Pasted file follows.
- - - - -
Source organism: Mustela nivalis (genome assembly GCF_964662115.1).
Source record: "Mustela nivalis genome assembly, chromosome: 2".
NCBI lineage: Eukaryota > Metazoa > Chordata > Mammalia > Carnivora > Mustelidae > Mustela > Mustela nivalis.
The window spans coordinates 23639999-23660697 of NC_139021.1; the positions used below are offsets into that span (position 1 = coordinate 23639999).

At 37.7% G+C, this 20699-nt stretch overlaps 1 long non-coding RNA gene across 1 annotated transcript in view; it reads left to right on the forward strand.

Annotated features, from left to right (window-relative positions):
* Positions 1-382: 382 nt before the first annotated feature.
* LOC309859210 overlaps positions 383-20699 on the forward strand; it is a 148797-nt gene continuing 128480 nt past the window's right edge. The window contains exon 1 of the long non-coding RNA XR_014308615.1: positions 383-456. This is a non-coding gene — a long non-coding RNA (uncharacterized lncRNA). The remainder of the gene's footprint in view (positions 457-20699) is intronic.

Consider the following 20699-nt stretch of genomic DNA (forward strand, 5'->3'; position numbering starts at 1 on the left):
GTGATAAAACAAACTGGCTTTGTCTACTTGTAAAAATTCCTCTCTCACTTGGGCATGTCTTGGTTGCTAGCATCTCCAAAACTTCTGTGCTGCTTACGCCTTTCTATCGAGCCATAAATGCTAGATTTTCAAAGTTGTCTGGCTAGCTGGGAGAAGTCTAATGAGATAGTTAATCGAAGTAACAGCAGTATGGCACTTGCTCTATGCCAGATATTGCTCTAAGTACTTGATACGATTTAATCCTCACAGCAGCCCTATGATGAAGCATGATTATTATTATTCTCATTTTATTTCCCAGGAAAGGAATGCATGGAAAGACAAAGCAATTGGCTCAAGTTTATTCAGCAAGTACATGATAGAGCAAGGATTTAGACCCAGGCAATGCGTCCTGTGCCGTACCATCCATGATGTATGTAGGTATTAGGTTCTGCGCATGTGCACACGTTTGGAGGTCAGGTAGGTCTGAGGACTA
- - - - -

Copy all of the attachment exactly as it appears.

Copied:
Source organism: Mustela nivalis (genome assembly GCF_964662115.1).
Source record: "Mustela nivalis genome assembly, chromosome: 2".
NCBI lineage: Eukaryota > Metazoa > Chordata > Mammalia > Carnivora > Mustelidae > Mustela > Mustela nivalis.
The window spans coordinates 23639999-23660697 of NC_139021.1; the positions used below are offsets into that span (position 1 = coordinate 23639999).

At 37.7% G+C, this 20699-nt stretch overlaps 1 long non-coding RNA gene across 1 annotated transcript in view; it reads left to right on the forward strand.

Annotated features, from left to right (window-relative positions):
* Positions 1-382: 382 nt before the first annotated feature.
* LOC309859210 overlaps positions 383-20699 on the forward strand; it is a 148797-nt gene continuing 128480 nt past the window's right edge. The window contains exon 1 of the long non-coding RNA XR_014308615.1: positions 383-456. This is a non-coding gene — a long non-coding RNA (uncharacterized lncRNA). The remainder of the gene's footprint in view (positions 457-20699) is intronic.

Consider the following 20699-nt stretch of genomic DNA (forward strand, 5'->3'; position numbering starts at 1 on the left):
GTGATAAAACAAACTGGCTTTGTCTACTTGTAAAAATTCCTCTCTCACTTGGGCATGTCTTGGTTGCTAGCATCTCCAAAACTTCTGTGCTGCTTACGCCTTTCTATCGAGCCATAAATGCTAGATTTTCAAAGTTGTCTGGCTAGCTGGGAGAAGTCTAATGAGATAGTTAATCGAAGTAACAGCAGTATGGCACTTGCTCTATGCCAGATATTGCTCTAAGTACTTGATACGATTTAATCCTCACAGCAGCCCTATGATGAAGCATGATTATTATTATTCTCATTTTATTTCCCAGGAAAGGAATGCATGGAAAGACAAAGCAATTGGCTCAAGTTTATTCAGCAAGTACATGATAGAGCAAGGATTTAGACCCAGGCAATGCGTCCTGTGCCGTACCATCCATGATGTATGTAGGTATTAGGTTCTGCGCATGTGCACACGTTTGGAGGTCAGGTAGGTCTGAGGACTA